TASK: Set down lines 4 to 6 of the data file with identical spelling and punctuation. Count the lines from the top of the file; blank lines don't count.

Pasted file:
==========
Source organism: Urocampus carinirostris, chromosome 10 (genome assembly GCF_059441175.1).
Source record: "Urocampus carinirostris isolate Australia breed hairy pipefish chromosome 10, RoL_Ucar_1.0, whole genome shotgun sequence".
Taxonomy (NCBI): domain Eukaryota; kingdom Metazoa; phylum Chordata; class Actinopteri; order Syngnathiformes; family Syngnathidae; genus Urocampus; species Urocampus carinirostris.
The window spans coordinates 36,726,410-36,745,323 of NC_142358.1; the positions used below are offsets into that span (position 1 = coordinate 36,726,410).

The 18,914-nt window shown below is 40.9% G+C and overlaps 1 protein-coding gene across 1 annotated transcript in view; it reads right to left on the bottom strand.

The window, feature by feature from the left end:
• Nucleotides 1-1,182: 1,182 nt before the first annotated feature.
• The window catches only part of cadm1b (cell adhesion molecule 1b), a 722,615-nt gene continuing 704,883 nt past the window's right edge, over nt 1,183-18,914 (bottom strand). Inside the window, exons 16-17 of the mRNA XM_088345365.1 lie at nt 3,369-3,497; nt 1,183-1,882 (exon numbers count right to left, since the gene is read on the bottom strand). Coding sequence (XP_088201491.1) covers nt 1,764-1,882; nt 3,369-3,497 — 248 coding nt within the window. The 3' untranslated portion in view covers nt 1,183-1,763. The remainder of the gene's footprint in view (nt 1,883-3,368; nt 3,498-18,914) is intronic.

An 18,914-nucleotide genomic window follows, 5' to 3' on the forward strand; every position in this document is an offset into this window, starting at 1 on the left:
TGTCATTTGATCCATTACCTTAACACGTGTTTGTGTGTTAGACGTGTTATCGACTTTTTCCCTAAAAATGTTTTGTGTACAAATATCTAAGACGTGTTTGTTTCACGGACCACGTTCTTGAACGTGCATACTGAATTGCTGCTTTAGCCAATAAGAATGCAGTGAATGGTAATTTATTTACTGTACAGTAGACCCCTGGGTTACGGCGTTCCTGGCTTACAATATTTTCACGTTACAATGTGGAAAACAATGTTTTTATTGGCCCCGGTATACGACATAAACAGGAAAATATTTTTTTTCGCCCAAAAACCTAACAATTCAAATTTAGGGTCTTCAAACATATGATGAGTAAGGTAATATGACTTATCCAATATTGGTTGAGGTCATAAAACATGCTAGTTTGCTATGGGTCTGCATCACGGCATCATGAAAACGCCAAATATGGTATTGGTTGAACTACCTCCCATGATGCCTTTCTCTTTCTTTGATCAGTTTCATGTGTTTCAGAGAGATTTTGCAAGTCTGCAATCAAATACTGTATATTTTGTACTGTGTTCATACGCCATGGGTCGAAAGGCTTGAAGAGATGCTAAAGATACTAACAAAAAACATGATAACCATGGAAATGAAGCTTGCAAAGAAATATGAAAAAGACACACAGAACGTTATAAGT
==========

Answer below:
The window spans coordinates 36,726,410-36,745,323 of NC_142358.1; the positions used below are offsets into that span (position 1 = coordinate 36,726,410).

The 18,914-nt window shown below is 40.9% G+C and overlaps 1 protein-coding gene across 1 annotated transcript in view; it reads right to left on the bottom strand.

The window, feature by feature from the left end: